Leading divorce lawyer firm Moore Blatch is calling for legislation that will allow ‘No fault divorces’ as it would mean many divorces have a more harmonious outcome, something that is critically important where children are involved. In addition, it could dramatically cut legal fees.
Moore Blatch wants to see laws passed that allow for divorce without blame, often called no fault divorce.
Currently, under the Matrimonial Causes Act 1973, a marriage must have broken down ‘irretrievably’ for the divorce to be granted, in that a divorcing partner would usually have to satisfy the court of one or more of five reasons.
Critically, under current legislation, the most favoured option to demonstrate ‘irretrievably’ is a claim of adultery or unreasonable behaviour. This requires one of the divorcing parties to detail circa six examples of this behaviour. Otherwise the parties have to wait two years with both parties consenting, or five years if only one party consents.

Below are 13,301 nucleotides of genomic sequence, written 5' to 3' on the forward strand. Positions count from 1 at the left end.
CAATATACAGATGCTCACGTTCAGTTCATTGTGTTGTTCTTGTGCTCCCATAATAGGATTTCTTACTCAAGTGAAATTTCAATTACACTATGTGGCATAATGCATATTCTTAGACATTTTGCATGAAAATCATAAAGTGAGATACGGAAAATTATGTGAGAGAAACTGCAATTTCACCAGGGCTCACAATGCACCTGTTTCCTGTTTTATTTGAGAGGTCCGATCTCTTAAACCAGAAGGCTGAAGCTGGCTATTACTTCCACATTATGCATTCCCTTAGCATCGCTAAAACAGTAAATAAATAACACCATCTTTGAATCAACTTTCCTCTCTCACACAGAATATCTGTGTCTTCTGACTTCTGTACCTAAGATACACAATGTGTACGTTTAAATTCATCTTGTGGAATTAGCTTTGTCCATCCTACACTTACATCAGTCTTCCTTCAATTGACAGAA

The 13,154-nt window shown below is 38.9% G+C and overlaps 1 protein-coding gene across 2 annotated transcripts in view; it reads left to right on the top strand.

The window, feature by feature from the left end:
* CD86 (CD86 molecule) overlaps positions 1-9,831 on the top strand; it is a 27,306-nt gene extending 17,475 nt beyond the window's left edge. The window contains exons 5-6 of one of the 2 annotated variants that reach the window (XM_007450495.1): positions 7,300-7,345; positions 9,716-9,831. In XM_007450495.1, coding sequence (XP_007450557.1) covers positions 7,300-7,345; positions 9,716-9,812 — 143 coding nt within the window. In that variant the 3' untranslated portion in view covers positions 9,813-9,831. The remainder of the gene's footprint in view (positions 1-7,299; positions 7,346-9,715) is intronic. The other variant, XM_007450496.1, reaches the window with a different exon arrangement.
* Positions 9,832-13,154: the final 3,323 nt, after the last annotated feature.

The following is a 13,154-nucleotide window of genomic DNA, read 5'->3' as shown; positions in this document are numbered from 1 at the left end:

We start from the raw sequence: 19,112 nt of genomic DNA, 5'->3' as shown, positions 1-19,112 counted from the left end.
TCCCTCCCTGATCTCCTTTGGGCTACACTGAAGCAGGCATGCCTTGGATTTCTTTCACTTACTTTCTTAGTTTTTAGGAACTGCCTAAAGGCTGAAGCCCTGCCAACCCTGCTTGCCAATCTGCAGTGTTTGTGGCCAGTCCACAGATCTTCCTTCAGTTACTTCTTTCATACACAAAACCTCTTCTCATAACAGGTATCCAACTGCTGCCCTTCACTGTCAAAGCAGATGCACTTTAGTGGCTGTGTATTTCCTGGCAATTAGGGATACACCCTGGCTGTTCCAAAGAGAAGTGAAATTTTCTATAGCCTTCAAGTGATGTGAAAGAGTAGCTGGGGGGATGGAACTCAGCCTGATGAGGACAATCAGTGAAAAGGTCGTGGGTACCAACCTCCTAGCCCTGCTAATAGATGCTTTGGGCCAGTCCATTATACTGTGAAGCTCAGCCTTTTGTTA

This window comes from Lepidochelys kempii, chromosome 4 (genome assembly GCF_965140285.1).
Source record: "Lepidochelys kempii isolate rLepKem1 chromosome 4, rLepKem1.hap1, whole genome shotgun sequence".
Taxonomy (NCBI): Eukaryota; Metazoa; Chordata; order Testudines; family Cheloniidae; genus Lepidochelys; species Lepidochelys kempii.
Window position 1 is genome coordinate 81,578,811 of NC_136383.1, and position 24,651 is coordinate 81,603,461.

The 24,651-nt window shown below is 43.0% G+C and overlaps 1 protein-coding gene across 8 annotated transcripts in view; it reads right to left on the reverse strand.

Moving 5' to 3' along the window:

The divorce lawyers warn that, while this is often the easiest option, it can also prove to be the most destructive as it relies on an initial blame, which then creates increased animosity and results in longer, more bitter and, ultimately, more expensive divorces which can be exceptionally harmful where children are involved.
If the divorce escalates into a full on fight, as a result of increased animosity due to the initial ‘blame’ element, legal fees could rise considerably as both parties are inclined to argue over all the details. Moore Blatch estimates that, if the new Bill is successfully passed, many more cases could be settled quicker and at a much lower cost.
Debra Emery, divorce law partner at Moore Blatch, said: “Currently, most people choose to cite unreasonable behaviour for their divorce as the alternative is adultery, or that they have been separated continuously for two years. However, whilst quicker, a claim of unreasonable behaviour often creates significant animosity which in turn, damages any future relationship and can very negatively impact on any children. Additionally, legal costs would be dramatically reduced if a more harmonious environment were engendered, as would be the case under a no fault divorce. For this reason, we would welcome any measures that could fast track no fault divorce becoming law.”
(Source: Moore Blatch)